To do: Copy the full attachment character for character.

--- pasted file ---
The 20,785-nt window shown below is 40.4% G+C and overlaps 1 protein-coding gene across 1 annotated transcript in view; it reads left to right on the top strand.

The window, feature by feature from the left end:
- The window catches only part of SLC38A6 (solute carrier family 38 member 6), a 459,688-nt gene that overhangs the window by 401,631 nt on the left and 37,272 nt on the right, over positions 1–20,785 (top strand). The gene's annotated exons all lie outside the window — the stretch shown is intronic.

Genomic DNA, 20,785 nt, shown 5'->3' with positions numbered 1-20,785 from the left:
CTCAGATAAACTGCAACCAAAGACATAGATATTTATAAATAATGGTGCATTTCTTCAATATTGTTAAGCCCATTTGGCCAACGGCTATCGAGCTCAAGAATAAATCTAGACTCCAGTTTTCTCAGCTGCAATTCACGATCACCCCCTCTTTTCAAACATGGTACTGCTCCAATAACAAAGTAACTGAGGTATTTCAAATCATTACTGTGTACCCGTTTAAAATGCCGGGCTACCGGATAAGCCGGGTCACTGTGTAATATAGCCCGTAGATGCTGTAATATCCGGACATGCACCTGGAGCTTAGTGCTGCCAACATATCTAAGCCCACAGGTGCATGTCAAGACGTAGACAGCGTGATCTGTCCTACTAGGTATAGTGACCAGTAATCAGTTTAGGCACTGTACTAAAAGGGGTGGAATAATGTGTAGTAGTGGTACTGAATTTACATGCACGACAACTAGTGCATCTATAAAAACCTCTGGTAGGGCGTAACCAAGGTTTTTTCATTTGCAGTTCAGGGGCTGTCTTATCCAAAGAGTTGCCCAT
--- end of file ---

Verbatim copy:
The 20,785-nt window shown below is 40.4% G+C and overlaps 1 protein-coding gene across 1 annotated transcript in view; it reads left to right on the top strand.

The window, feature by feature from the left end:
- The window catches only part of SLC38A6 (solute carrier family 38 member 6), a 459,688-nt gene that overhangs the window by 401,631 nt on the left and 37,272 nt on the right, over positions 1–20,785 (top strand). The gene's annotated exons all lie outside the window — the stretch shown is intronic.

Genomic DNA, 20,785 nt, shown 5'->3' with positions numbered 1-20,785 from the left:
CTCAGATAAACTGCAACCAAAGACATAGATATTTATAAATAATGGTGCATTTCTTCAATATTGTTAAGCCCATTTGGCCAACGGCTATCGAGCTCAAGAATAAATCTAGACTCCAGTTTTCTCAGCTGCAATTCACGATCACCCCCTCTTTTCAAACATGGTACTGCTCCAATAACAAAGTAACTGAGGTATTTCAAATCATTACTGTGTACCCGTTTAAAATGCCGGGCTACCGGATAAGCCGGGTCACTGTGTAATATAGCCCGTAGATGCTGTAATATCCGGACATGCACCTGGAGCTTAGTGCTGCCAACATATCTAAGCCCACAGGTGCATGTCAAGACGTAGACAGCGTGATCTGTCCTACTAGGTATAGTGACCAGTAATCAGTTTAGGCACTGTACTAAAAGGGGTGGAATAATGTGTAGTAGTGGTACTGAATTTACATGCACGACAACTAGTGCATCTATAAAAACCTCTGGTAGGGCGTAACCAAGGTTTTTTCATTTGCAGTTCAGGGGCTGTCTTATCCAAAGAGTTGCCCAT